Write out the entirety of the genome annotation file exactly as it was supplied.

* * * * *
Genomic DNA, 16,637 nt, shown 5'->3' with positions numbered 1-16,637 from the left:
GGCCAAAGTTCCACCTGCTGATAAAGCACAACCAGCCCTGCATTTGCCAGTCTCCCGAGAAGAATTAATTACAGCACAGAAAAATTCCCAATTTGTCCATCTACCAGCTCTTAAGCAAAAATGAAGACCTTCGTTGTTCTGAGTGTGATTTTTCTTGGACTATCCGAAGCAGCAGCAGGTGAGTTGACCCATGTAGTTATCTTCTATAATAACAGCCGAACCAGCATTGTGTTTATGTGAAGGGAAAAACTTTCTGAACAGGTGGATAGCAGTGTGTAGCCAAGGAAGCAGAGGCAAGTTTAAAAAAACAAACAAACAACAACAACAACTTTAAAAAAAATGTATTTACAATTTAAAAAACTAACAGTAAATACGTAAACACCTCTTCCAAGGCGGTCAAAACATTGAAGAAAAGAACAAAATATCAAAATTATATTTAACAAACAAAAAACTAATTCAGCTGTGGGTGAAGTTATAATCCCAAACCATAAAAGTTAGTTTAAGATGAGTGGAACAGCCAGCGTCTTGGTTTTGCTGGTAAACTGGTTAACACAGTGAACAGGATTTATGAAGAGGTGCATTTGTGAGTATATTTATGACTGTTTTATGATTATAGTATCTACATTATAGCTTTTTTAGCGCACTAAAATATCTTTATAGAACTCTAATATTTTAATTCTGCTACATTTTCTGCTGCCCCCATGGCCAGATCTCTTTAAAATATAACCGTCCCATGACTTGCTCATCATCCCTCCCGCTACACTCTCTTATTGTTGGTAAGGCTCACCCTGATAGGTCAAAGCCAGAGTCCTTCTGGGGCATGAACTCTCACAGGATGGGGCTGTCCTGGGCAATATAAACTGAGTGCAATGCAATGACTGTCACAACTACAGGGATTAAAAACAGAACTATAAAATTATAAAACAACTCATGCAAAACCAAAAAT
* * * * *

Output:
Genomic DNA, 16,637 nt, shown 5'->3' with positions numbered 1-16,637 from the left:
GGCCAAAGTTCCACCTGCTGATAAAGCACAACCAGCCCTGCATTTGCCAGTCTCCCGAGAAGAATTAATTACAGCACAGAAAAATTCCCAATTTGTCCATCTACCAGCTCTTAAGCAAAAATGAAGACCTTCGTTGTTCTGAGTGTGATTTTTCTTGGACTATCCGAAGCAGCAGCAGGTGAGTTGACCCATGTAGTTATCTTCTATAATAACAGCCGAACCAGCATTGTGTTTATGTGAAGGGAAAAACTTTCTGAACAGGTGGATAGCAGTGTGTAGCCAAGGAAGCAGAGGCAAGTTTAAAAAAACAAACAAACAACAACAACAACTTTAAAAAAAATGTATTTACAATTTAAAAAACTAACAGTAAATACGTAAACACCTCTTCCAAGGCGGTCAAAACATTGAAGAAAAGAACAAAATATCAAAATTATATTTAACAAACAAAAAACTAATTCAGCTGTGGGTGAAGTTATAATCCCAAACCATAAAAGTTAGTTTAAGATGAGTGGAACAGCCAGCGTCTTGGTTTTGCTGGTAAACTGGTTAACACAGTGAACAGGATTTATGAAGAGGTGCATTTGTGAGTATATTTATGACTGTTTTATGATTATAGTATCTACATTATAGCTTTTTTAGCGCACTAAAATATCTTTATAGAACTCTAATATTTTAATTCTGCTACATTTTCTGCTGCCCCCATGGCCAGATCTCTTTAAAATATAACCGTCCCATGACTTGCTCATCATCCCTCCCGCTACACTCTCTTATTGTTGGTAAGGCTCACCCTGATAGGTCAAAGCCAGAGTCCTTCTGGGGCATGAACTCTCACAGGATGGGGCTGTCCTGGGCAATATAAACTGAGTGCAATGCAATGACTGTCACAACTACAGGGATTAAAAACAGAACTATAAAATTATAAAACAACTCATGCAAAACCAAAAAT